Over the past few years there has been much talk about introducing minimum energy efficiency standards to the private rented sector ("PRS") effectively prohibiting landlords from renting properties which fall below a certain EPC rating (subject to certain exceptions). However, the Scottish Government's Heat in Buildings Strategy is more ambitious, looking at reducing greenhouse gas emissions from all buildings including rented and owned homes.

The current position

As with the majority of properties in Scotland, a residential property will require an EPC at the point of sale or lease. Currently, there are no minimum energy standards applying to residential properties whether rented or owned and no restrictions regarding the type of heating systems which can be installed or operated in them. As part of the journey to net zero, however, the Scottish Government proposes to change that in both the rented and owned residential sectors.

Energy efficiency measures to come?

  • Private Rented Sector (PRS)

The Energy Efficiency (Domestic Private Rented Property (Scotland) Regulations 2020 were due to come into force on 1 April 2020. This would have required all properties in Scotland's PRS to have a minimum EPC rating of E at the start of a tenancy from 1 October 2020, and to require a standard of D from 2022. However, the decision was made by the Scottish Government not to implement these regulations at the time due to COVID-19.

The Scottish Government now proposes to introduce regulations requiring all PRS properties to reach a minimum standard equivalent to EPC rating C on a change of tenancy from 2025, with a backstop date of 2028 for all remaining properties in the PRS to reach an EPC standard of C. Exceptions will be made where it is not technically feasible or cost effective to reach this standard. (There were previous proposals to introduce a standard of EPC rating D by 2025 but these will not be taken forward.)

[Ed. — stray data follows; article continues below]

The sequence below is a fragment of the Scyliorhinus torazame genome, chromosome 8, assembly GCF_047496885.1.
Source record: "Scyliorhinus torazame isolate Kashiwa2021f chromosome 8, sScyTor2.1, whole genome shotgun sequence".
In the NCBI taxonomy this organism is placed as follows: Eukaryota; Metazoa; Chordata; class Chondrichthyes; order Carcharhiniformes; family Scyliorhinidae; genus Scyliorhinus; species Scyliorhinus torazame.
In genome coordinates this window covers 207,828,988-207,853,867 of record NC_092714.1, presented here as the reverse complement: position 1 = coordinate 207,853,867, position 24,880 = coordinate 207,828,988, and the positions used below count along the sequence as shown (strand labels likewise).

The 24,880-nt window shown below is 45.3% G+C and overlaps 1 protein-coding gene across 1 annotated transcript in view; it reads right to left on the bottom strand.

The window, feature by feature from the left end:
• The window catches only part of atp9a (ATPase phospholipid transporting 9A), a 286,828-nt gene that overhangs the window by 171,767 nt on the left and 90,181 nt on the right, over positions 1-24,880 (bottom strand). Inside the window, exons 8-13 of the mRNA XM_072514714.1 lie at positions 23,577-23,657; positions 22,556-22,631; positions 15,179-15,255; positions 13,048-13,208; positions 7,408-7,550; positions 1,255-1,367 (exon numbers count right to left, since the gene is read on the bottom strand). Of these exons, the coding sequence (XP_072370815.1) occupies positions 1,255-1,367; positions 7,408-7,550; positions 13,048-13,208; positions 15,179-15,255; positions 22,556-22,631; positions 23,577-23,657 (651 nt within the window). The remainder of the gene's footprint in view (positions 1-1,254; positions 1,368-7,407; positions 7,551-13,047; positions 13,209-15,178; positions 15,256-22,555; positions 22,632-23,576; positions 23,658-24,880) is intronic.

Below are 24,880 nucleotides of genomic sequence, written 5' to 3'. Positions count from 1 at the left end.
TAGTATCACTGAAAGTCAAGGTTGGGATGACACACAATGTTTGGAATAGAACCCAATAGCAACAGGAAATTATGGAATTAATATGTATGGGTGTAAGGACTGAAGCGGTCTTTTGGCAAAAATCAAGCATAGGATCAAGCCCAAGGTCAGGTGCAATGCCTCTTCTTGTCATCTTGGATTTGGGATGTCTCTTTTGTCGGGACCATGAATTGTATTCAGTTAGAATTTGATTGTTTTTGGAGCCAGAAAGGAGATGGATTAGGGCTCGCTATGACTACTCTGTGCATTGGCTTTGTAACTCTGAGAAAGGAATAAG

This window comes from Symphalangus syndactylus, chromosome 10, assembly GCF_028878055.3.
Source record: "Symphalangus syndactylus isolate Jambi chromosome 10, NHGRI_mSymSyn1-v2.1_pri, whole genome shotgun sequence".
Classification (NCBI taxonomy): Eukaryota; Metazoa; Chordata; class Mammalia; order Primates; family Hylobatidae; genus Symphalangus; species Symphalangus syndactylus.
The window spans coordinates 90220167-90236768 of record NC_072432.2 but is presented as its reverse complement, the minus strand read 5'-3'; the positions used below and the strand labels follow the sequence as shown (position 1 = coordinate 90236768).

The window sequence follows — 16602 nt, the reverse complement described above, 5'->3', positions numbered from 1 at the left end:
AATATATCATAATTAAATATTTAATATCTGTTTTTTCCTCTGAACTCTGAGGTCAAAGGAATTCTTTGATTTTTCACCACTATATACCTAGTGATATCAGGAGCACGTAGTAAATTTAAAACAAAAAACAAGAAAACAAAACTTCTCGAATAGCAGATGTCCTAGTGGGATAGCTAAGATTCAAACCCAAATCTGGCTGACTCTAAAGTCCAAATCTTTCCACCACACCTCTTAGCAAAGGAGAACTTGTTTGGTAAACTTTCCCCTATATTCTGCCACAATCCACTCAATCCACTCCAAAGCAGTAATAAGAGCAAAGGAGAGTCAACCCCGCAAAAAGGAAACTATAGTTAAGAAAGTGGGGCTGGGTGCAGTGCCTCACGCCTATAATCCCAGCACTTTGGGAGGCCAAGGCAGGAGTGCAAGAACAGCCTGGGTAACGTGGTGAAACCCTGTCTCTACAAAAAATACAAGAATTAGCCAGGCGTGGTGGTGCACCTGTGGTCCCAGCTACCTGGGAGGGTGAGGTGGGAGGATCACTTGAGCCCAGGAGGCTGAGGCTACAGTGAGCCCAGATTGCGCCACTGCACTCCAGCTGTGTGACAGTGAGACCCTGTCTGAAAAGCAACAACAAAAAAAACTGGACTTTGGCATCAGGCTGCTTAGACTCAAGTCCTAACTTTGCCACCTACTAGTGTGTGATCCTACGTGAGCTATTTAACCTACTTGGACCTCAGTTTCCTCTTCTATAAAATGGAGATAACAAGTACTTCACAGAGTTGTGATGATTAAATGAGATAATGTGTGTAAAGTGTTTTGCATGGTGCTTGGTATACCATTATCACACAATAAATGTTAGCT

• Owner occupied homes

There are also proposals to introduce new regulations between 2023 and 2025, which will require owner-occupied homes to meet EPC band C on the same basis – i.e. by a certain date on the occurrence of a trigger event, likely a sale (but triggers could also be major refurbishment or replacement or installation of a new heating system); with all houses being required to achieve the same rating by a later longstop date. Again, there will be exceptions where it is not technically feasible or cost effective.

The long-term aim is for all domestic owner-occupied buildings to be EPC rating C by 2033. Regulations in this regard are expected this year.

  • Households in fuel poverty

The Scottish Government have also put forward plans to prevent poor energy efficiency from contributing to fuel poverty, by setting targets for improving energy efficiency standards for households in fuel poverty to the equivalent of EPC C by 2030 and EPC B by 2040.

The move to greener heating systems

The Heat in Buildings Strategy proposals include a requirement for all homes (including owner-occupied) to switch to zero direct emissions heating systems by a backstop date in 2045.

As part of this strategy, they propose (subject to technological developments and decisions by the UK Government relating to reserved matters) to phase out new and/or replacement fossil fuel boilers in "off gas" areas from 2025 and in "on gas" areas from 2030. They propose instead that a zero-emissions heating supply is installed – e.g. electricity, heat pump, biomass boiler or hydrogen.

The Scottish Government have also confirmed they propose introducing regulations which will mean that new build properties (those for which a building warrant is sought from 2024 onwards) will need to have a zero direct emissions heating system; the installation of gas boilers will be prohibited.

Scotland's houses need to be part of the net zero journey and we can expect regulations to be introduced to support this aim from this year.

Contributors

Clare Dunlop

Senior Associate

Catherine Reilly

Director of Knowledge & Innovation (Real Estate)